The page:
Life Insurance Options

life insurance options

What are your life insurance options? The first thing to consider is deciding what you want the policy to do for you. This could vary depending on where you are in life, whether you are married, if you are in your strong income earning years or getting ready for retirement, etc…

Your next step will be deciding how much coverage you need. It may actually be less than you think.

Then comes the task of deciding how much coverage you can afford. The cost of insurance (the premiums you pay) will most commonly be determined by your age and your health. The various insurance companies base their premiums on their own risk tolerances and decide how much they will charge for the level of coverage you can qualify for. This is why it makes sense to work with an agent that can help you navigate the different carriers, understand their underwriting guidelines, and steer you toward the policy that makes the most sense for you and your family.

Let’s start with understanding some of the more basic life insurance options available.

There are basically two major types of life insurance – term and whole life. Whole life is sometimes called permanent life insurance, and it encompasses several subcategories, including traditional whole life, universal life, variable life and variable universal life. In 2018, 4.0 million individual life insurance policies bought were term and about 5.9 million were whole life, according to the American Council of Life Insurers.

Life insurance products for groups are different from life insurance sold to individuals. The information below focuses on life insurance options sold to individuals.

Term Life Insurance

Term Insurance is the simplest form of life insurance. The simplest option pays only if death occurs during the term of the policy, which is usually from one to 30 years. Many carriers include what is known as living benefits which make some or all of the death benefit available if you are injured, experience critical illness, or receive a terminal diagnosis. Living benefits actually being paying the death benefit while you are still alive. This benefit can help with bills while you are unable to work.

Term policies do have an expiration date. Some include an option to be converted to a permanent policy as you approach the end of the term.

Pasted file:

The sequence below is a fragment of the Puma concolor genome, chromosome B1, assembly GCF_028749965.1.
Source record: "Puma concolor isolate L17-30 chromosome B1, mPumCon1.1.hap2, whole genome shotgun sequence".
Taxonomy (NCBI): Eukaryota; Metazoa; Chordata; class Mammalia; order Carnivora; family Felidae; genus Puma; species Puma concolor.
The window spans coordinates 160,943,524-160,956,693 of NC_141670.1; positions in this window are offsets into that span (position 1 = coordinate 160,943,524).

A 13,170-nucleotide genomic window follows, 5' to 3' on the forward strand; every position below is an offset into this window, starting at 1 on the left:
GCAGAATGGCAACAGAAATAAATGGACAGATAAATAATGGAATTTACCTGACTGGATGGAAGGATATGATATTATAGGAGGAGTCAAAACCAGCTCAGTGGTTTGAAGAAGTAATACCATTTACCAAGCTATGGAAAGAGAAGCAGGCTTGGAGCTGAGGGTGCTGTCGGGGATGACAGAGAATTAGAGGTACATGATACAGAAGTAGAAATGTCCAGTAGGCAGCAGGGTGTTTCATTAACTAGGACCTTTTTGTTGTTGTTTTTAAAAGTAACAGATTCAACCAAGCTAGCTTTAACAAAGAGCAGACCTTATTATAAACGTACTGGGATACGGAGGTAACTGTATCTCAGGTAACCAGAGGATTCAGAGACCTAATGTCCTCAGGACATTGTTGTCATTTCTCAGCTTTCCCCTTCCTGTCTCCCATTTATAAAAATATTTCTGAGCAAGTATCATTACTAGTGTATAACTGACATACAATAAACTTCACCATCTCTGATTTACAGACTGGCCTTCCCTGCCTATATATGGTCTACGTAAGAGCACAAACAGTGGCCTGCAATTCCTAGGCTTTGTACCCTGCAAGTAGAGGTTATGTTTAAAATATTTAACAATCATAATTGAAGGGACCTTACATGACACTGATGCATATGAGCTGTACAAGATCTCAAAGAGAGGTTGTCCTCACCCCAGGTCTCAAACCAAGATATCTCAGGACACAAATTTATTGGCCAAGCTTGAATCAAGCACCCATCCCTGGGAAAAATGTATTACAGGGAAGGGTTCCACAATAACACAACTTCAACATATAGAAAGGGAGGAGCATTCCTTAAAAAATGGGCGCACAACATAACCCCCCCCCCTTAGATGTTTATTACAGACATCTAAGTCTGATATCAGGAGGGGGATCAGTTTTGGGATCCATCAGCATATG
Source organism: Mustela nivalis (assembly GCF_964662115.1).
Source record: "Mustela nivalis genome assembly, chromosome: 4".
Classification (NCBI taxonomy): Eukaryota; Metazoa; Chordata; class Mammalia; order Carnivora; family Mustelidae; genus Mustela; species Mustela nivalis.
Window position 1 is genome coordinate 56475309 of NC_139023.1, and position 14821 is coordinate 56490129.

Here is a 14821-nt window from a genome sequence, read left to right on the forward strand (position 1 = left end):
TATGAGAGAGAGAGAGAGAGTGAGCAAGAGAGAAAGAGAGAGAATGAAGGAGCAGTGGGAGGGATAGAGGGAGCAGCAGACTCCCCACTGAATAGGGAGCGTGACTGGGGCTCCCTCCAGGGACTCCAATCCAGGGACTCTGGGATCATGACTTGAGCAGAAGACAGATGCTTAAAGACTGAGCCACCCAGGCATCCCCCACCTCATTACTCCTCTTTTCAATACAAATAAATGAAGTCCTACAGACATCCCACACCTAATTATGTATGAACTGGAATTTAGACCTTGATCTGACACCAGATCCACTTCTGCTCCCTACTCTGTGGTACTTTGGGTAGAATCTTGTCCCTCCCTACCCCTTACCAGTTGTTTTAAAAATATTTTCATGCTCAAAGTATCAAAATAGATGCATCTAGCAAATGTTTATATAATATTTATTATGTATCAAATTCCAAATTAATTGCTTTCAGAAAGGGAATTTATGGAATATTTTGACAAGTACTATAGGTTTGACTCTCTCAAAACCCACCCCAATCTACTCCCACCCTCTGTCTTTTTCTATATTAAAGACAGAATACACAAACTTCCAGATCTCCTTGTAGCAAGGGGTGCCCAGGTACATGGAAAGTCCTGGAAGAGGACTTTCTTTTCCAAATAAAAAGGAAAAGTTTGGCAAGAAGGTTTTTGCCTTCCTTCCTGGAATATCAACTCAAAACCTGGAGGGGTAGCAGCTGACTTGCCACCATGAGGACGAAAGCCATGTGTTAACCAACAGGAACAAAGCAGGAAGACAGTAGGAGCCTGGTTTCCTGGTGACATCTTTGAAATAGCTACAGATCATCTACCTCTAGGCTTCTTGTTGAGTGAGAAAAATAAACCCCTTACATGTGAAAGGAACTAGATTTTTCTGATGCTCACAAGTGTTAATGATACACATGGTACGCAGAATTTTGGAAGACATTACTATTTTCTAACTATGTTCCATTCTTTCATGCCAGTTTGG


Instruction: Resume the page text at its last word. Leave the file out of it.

Whole Life Insurance

Whole life or permanent insurance stays with you as opposed to expiring on a certain date. There are three major types of whole life or permanent life insurance—traditional whole life, universal life, and variable universal life, and there are variations within each type.

In the case of traditional whole life, both the death benefit and the premium are designed to stay the same (level) throughout the life of the policy. The cost per $1,000 of benefit increases as the insured person ages, and it obviously gets very high when the insured lives to 80 and beyond. The insurance company could charge a premium that increases each year, but that would make it very hard for most people to afford life insurance at advanced ages. So the company keeps the premium level by charging a premium that, in the early years, is higher than what’s needed to pay claims, investing that money, and then using it to supplement the level premium to help pay the cost of life insurance for older people.

By law, when these “overpayments” reach a certain amount, they must be available to the policyholder as a cash value if he or she decides not to continue with the original plan. The cash value is an alternative, not an additional, benefit under the policy.

In the 1970s and 1980s, life insurance companies introduced two variations on the traditional whole life product—universal life insurance and variable universal life insurance.

For more on the different types of whole life/permanent insurance and how you can provide protection for your family, fill out the form below to speak with a licensed field underwriter to learn about the best options for you and your family:

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